Kevin Chang: [00:42:06]

When you talk about active warmup, what, what types of activities does that mean? Does that just mean going slower
on your jog before you, before you started hitting it?
Or is it

Kevin Vandi: [00:42:16]

something that great, great question. we've written a lot about this because warmup really does matter, you know, but really it's both mental and physical.
how you, speak to the mental side first. Like every run should have a purpose. If it's a recovery run is for recovery. If it's for speed, it's for speed. If it's for distance, it's for distance, a lot of runners get in the mindset of they're just like they just go out and run and there's no focus, but in reality, when runners are supposed to run slow, they don't.
And when they're supposed to run fast, they don't. so it's a real, it's a really weird thing. It's like recovery runs need to be like stupidly slow and speed workouts need to be stupidly fast to get, you know, to get results. but you have to like first speed workout. Like you got to amp yourself up.
Like, it's like, you're going to do a Mac, like deadlift, you gotta be ready to go. So there needs to be some mental training. It might be an affirmation statement. It might be a, okay, what's the purpose of my run? What do I want to get out of it? I think that's really important from a warmup standpoint, physiologically from a body standpoint, we really prefer many band work band around the knees.
doing some lateral walks, doing some monster walks, doing some quick squats. we have a funny drill. We call a pizza cutter. That's basically like a quick, like back lunge into the band. but I really liked drills that are dynamic involve movement, involve muscle activation, and then get you sweaty, you know, five, eight minutes.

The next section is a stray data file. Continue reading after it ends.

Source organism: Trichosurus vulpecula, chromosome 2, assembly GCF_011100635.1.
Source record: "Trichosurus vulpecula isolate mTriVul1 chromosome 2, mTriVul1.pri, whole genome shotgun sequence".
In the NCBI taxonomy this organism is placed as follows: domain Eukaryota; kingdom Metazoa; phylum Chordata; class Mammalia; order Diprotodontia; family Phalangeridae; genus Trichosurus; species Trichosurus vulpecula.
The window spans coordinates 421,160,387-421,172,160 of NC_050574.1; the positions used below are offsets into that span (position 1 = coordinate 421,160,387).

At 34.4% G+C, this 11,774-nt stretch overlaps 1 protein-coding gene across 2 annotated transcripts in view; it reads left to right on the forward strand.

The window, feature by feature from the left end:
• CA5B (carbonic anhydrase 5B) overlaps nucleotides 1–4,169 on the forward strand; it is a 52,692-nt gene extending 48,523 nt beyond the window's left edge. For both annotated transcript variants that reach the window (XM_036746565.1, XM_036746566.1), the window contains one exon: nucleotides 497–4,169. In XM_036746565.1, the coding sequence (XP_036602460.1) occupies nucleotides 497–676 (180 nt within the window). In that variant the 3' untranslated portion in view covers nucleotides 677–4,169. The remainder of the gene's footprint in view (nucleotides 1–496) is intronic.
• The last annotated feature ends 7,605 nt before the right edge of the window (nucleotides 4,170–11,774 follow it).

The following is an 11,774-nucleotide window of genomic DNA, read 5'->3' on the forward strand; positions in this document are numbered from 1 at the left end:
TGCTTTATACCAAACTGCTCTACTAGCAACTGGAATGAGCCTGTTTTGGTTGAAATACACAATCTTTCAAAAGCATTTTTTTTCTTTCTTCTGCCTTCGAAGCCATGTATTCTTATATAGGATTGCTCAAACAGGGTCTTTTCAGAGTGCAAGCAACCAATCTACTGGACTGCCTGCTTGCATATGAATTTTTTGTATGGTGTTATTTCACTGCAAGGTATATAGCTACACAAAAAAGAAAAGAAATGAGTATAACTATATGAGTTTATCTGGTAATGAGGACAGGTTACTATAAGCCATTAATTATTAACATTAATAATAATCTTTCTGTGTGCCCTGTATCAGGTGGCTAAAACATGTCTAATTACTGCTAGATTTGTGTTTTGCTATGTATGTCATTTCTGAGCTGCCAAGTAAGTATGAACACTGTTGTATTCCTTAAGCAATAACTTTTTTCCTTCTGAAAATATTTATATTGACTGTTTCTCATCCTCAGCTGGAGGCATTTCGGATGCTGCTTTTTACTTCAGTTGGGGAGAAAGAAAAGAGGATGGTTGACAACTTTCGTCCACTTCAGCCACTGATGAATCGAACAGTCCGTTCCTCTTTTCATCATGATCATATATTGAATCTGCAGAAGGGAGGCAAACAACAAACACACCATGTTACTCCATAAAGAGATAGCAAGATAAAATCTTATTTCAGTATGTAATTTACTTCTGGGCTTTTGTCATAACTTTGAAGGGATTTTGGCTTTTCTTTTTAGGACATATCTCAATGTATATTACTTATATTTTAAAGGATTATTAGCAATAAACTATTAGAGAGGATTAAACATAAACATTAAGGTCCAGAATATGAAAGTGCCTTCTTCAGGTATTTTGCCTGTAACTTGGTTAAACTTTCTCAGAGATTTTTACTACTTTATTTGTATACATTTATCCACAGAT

We said like, once you start to feel that beat a sweat, come down your head or you start to feel yourself, get warm. You're good to go.

Kevin Chang: [00:43:34]

What about active recovery? So you said active recovery will help with the, the dorms and all of that. Is that done right after the workout? You're you're going from a run right into like a biking movement or something.
Is, is that kind of the recommendation or is it

Kevin Vandi: [00:43:48]

yeah, for sure. It's crashing is always the big thing. People talk about stretching before and activity has never been proven to actually reduce injury risks, like literally never in any study. So stretching beforehand is not going to keep you, is not going to lower your injury risk.
However, stretching afterward can definitely make it. You recover faster, can make it so you don't nearly get a stiff and you know, that cool-down process of. Stretching is actually because you have blood flow to your muscles. Now they have capacity to actually elongate to actually retain the movement benefit of stretching.
Whereas if you do cold stretching, it may feel good, but it's not actually changing the length of the tissue. So you have to do it after workout. And again, maybe five, 10 minutes throw some core work in. do some, it might be like, inchworms like, putting your problems on the ground, walking out and moving your heel, you know, your, your feet up to your hands.